New World Wine Regions: South Africa

A vineyard in Stellenbosch, South AfricaA vineyard in Stellenbosch, South Africa – Photo Courtesy: Dingy



The establishment of a supply station on the Cape of Good Hope in South Africa in the 17th century marked the beginning of the history of wine in that country. Since it was believed that wine could help sailors who suffered from scurvy, the governor of the time was ordered to establish the production of wine by planting new vineyards. So the first South African wine was produced in 1659 and thus the South African wine industry was launched.




A couple of decades later, in 1679, the next governor Simon van der Stel established a serious wine production facility by purchasing a large estate for vineries and recruiting French winemakers. The estate was named Constantia and this name was destined to become famous in the world of wine in the future.

Governor Van der Stel set down a number of serious standards for farmers and winemakers to impart high quality to his product. This resulted in high praise for the Constantia wines, on the European market of the time, as the first good New World wine. It is said that even Napoleon liked the Constantia wine and praised it. With the passing of Simon van der Stel, wine business slowed down in South Africa. It was taken over by a businessman named Hendrik Cloete who put in a lot of hard work into the estate and managed to restore the fame of Constantia wine.


British Rule


South Africa came under the British rule in 1816 and that opened new markets for winemakers of the time. While the Kingdom was satisfied with wine supplies from Portugal, the wines from South Africa also garnered interest and eventually landed on the British market. American merchants showed their own interest in this new kind of wine and trading reached across the ocean.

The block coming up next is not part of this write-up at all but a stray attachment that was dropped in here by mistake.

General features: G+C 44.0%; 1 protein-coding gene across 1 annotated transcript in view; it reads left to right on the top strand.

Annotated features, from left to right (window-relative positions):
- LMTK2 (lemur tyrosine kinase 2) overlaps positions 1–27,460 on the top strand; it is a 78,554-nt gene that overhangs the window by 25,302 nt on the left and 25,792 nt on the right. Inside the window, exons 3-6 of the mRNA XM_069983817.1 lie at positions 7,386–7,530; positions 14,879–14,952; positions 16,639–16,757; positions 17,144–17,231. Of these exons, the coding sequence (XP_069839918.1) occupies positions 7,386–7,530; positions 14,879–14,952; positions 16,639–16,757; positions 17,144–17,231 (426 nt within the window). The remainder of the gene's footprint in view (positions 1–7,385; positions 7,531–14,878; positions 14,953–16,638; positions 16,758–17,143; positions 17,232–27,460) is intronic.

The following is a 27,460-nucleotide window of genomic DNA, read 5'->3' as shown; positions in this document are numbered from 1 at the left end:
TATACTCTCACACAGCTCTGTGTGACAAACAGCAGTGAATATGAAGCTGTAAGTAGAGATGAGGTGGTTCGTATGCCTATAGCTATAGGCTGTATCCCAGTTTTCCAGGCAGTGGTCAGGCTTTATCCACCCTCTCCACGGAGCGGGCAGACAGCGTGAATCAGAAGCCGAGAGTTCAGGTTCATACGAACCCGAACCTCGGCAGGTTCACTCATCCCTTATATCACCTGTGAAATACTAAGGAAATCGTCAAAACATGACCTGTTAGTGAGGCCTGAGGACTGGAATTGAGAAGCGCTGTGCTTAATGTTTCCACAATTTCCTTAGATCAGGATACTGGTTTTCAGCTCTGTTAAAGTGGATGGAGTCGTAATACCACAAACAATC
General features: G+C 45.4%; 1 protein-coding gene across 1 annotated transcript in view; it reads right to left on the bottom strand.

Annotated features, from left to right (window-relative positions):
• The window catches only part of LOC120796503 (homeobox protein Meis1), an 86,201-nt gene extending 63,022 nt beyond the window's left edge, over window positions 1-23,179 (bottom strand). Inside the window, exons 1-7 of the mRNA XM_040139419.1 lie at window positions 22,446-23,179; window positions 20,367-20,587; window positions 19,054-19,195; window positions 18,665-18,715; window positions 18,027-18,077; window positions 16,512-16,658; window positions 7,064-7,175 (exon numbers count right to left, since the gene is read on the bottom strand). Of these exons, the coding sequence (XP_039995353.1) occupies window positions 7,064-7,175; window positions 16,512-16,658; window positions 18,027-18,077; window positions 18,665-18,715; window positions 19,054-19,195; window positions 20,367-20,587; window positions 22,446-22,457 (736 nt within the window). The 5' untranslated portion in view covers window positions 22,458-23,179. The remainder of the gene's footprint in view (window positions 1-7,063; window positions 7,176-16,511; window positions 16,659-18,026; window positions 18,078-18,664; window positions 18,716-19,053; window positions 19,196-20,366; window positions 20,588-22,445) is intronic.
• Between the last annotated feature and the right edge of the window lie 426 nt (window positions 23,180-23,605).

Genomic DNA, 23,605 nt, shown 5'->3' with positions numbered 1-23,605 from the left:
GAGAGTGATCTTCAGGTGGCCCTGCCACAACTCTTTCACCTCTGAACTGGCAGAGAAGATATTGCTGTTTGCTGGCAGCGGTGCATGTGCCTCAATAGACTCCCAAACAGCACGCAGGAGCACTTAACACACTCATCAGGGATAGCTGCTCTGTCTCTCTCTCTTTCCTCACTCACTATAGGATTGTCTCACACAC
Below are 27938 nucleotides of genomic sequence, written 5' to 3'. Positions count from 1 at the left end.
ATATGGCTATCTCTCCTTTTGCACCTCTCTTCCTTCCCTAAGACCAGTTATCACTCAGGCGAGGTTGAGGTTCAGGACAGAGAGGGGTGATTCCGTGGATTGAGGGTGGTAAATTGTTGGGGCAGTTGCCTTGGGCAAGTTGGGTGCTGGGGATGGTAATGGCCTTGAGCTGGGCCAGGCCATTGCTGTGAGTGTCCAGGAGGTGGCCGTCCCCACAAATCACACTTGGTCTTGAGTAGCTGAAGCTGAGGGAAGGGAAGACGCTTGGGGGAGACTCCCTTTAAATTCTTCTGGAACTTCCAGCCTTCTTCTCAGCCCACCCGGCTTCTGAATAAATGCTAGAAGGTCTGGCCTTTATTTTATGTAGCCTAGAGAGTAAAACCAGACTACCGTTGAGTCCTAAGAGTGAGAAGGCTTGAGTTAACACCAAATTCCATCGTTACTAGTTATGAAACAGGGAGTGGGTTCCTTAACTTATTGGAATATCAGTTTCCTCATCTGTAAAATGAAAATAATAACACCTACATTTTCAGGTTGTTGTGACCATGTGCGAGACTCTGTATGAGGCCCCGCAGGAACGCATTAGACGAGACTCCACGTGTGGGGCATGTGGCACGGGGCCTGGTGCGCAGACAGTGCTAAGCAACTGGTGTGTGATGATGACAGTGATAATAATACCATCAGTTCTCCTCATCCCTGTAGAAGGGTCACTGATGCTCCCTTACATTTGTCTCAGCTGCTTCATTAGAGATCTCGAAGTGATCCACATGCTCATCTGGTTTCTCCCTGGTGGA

However, this high point in the history of South African winemaking was to be followed by hard times.


Oidium and Phylloxera Epidemics


By the middle of the 19th century, the South African vineries were ravaged; first by Oidium – a type of fungal spore – and then by the dreaded Phylloxera epidemic. It took 20 years for the industry to recover from these epidemics and to replant most of the vineries in the country. However, while the winemaking was restored, there was no interest shown in it by the global market. Unfortunately then, a large amount of produced wine was destroyed by simply pouring it into the local water sources!


Formation of KWV


In response to this crisis, the government of South Africa formed the Koöperatieve Wijnbouwers Vereniging van Zuid-Afrika Bpkt (KWV), an organization to control the wine production in the country. But by 1924, this organization turned monopolist and the local winemaking industry was buried under the yoke of bureaucracy and conservatism.


Political Upheavals and Resurrection of Wine Industry


In the 20th century, South Africa went through tumultuous times as the world was going through major political changes and the country was boycotted because of its apartheid policies. This resulted in a near wipe-out of the wine industry. Fortunately, with the end of apartheid towards the end of the century, the interest towards wine industry was rekindled and the earlier mentioned KWV was reformed into a privately owned structure.

New winemaking technologies were introduced and soon the country rose in the list of top wine exporters. South Africa now accounts for 4% of global wine export market as more and more people are getting involved in the industry. It is hoped that this infusion of fresh blood will help develop the true potential of the region and the old fame of Constantia wine might rule the wine markets again.

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